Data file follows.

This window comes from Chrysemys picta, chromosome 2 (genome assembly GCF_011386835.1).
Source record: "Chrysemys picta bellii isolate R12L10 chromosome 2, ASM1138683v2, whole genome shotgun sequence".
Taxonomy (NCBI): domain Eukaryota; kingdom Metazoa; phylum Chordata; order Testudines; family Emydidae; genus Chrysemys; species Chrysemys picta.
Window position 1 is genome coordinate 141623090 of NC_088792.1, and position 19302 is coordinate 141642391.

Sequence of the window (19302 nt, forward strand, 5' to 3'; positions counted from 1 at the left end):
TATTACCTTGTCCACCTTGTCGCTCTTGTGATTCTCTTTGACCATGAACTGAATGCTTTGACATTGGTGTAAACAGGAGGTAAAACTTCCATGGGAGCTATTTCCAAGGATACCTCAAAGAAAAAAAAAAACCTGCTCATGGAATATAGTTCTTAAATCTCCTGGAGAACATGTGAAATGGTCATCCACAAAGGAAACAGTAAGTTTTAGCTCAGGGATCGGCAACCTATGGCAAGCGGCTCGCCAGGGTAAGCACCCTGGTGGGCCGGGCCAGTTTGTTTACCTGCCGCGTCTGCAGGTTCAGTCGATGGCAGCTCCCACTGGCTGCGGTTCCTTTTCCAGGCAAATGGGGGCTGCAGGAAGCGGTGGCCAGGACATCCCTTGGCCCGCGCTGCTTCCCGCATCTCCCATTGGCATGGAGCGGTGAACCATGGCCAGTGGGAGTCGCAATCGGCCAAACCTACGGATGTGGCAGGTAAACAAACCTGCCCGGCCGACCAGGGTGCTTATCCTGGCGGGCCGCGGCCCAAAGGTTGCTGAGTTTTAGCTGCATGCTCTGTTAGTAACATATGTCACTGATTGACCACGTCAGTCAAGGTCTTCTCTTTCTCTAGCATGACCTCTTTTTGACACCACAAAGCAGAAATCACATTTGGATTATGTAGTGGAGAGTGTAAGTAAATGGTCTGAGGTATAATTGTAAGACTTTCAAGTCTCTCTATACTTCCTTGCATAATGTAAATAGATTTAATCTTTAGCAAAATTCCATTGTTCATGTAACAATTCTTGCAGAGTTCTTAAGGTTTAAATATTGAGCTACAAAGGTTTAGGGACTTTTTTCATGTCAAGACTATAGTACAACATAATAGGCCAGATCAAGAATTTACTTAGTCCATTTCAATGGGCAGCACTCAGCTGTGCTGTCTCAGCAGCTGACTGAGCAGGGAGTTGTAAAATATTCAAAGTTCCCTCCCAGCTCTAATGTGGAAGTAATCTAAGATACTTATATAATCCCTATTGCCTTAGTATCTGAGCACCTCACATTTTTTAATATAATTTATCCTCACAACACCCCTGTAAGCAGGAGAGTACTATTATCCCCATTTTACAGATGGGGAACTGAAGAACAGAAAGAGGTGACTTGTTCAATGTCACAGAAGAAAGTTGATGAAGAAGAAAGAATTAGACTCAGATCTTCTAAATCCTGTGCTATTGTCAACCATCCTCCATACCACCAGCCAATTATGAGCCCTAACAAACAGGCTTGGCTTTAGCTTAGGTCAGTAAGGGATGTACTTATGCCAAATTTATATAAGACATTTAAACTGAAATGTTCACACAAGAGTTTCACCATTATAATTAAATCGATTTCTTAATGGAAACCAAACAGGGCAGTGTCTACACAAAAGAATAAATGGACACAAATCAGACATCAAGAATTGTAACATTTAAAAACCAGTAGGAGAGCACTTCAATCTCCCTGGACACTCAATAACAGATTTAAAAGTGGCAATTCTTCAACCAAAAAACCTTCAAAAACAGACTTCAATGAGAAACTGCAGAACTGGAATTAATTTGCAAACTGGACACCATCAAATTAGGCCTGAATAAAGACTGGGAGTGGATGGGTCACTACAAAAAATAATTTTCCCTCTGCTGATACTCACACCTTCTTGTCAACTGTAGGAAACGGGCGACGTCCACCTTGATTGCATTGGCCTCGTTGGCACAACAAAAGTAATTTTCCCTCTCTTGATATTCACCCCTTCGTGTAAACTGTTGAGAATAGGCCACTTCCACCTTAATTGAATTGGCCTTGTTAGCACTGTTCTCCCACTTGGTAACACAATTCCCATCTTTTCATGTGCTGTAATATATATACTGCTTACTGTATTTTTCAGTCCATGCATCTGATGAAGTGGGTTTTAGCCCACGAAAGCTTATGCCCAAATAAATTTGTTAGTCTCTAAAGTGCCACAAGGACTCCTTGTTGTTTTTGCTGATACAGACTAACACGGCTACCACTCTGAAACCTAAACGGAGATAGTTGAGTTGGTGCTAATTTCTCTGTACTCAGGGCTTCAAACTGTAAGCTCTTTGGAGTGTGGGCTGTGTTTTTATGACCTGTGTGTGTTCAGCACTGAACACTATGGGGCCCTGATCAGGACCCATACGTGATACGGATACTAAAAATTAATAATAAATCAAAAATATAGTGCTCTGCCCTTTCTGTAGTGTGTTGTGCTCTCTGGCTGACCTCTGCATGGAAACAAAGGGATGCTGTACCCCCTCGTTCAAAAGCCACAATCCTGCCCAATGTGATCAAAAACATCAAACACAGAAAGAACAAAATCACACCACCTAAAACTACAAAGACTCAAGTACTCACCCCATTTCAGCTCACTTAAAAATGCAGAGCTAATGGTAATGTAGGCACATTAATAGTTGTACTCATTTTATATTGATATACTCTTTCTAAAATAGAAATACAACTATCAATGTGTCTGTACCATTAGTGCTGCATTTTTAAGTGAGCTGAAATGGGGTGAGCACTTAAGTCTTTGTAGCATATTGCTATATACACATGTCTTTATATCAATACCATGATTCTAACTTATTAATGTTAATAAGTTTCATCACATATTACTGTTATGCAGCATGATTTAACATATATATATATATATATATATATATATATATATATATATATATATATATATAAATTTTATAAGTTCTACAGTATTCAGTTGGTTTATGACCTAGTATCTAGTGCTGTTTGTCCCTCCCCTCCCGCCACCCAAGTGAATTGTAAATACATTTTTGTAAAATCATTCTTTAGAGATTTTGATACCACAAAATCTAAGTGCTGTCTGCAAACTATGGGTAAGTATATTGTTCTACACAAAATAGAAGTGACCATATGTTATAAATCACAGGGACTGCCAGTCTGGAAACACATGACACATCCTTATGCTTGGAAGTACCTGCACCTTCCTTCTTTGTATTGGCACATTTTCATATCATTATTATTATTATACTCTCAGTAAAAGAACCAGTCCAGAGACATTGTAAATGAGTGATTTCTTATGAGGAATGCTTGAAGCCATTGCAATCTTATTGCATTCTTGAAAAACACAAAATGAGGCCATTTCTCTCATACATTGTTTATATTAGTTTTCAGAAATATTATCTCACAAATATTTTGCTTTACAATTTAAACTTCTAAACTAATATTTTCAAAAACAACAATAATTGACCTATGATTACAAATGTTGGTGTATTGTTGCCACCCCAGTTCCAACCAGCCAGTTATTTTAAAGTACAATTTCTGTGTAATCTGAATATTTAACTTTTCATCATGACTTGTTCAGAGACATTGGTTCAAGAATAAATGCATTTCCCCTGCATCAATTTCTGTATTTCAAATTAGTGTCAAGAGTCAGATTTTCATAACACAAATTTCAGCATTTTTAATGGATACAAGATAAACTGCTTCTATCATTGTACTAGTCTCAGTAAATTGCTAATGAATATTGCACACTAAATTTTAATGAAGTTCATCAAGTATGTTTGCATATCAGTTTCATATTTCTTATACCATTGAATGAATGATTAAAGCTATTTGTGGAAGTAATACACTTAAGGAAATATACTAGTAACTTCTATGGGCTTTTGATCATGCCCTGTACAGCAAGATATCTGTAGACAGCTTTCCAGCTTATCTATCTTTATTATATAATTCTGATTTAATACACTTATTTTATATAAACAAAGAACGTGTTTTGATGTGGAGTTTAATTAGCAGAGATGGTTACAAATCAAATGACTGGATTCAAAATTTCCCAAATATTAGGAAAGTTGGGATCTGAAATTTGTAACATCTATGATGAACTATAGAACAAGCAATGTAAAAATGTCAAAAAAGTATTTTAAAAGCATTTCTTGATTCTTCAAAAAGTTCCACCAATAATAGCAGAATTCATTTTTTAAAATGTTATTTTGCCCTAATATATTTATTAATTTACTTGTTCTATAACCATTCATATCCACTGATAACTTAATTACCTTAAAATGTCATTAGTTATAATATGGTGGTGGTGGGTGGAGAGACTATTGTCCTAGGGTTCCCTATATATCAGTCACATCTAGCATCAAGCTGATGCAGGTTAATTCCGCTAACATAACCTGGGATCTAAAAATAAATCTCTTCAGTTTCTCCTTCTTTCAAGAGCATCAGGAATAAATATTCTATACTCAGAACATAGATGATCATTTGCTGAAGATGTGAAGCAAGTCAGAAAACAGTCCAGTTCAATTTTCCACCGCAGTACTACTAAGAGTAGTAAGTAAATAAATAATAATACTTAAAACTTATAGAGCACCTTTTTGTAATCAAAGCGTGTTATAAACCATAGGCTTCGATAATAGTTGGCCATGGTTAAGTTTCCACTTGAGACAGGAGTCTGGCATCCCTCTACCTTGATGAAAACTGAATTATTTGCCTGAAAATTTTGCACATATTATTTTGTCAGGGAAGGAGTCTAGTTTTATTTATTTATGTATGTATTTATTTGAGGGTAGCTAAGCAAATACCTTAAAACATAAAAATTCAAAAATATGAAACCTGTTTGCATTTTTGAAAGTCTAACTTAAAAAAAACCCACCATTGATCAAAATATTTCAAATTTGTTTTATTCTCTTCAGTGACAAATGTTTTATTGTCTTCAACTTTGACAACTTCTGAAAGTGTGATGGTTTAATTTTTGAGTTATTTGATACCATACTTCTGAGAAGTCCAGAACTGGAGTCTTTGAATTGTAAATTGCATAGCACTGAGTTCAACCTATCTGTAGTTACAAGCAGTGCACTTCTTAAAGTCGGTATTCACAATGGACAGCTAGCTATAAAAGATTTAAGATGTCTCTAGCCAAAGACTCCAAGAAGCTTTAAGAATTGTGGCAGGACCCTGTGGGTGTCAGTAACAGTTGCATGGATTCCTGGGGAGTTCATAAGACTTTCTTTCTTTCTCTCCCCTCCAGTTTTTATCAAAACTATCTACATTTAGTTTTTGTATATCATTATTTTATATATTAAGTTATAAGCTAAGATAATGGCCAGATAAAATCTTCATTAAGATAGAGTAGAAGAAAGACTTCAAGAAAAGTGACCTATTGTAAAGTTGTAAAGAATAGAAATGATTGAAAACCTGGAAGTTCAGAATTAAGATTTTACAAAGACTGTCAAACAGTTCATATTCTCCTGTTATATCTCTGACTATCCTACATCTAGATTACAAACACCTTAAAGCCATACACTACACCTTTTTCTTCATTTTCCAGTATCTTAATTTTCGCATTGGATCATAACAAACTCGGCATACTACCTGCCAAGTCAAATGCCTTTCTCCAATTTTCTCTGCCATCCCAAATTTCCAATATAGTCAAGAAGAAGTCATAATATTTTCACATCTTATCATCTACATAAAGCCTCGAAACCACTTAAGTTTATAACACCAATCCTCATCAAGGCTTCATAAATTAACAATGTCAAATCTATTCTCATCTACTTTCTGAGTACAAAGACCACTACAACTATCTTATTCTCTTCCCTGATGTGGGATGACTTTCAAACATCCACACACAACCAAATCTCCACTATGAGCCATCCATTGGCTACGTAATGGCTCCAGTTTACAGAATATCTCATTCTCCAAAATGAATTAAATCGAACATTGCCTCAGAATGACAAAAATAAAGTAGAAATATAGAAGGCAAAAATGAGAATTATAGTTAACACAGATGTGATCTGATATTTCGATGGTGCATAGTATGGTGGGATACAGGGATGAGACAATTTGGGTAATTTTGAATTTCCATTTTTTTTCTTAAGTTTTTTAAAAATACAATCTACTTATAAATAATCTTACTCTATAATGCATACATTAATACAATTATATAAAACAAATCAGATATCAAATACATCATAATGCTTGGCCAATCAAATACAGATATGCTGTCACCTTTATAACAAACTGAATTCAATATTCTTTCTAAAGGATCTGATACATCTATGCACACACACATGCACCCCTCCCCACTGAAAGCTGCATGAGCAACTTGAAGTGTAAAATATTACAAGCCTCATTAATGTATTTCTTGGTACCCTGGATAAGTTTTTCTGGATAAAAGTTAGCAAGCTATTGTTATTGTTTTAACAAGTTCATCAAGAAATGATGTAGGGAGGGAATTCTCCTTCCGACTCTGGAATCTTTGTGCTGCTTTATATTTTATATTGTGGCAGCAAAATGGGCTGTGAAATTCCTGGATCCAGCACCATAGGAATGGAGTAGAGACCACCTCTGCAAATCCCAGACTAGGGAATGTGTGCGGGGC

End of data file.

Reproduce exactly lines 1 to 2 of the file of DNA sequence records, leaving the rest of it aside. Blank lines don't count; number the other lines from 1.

This window comes from Chrysemys picta, chromosome 2 (genome assembly GCF_011386835.1).
Source record: "Chrysemys picta bellii isolate R12L10 chromosome 2, ASM1138683v2, whole genome shotgun sequence".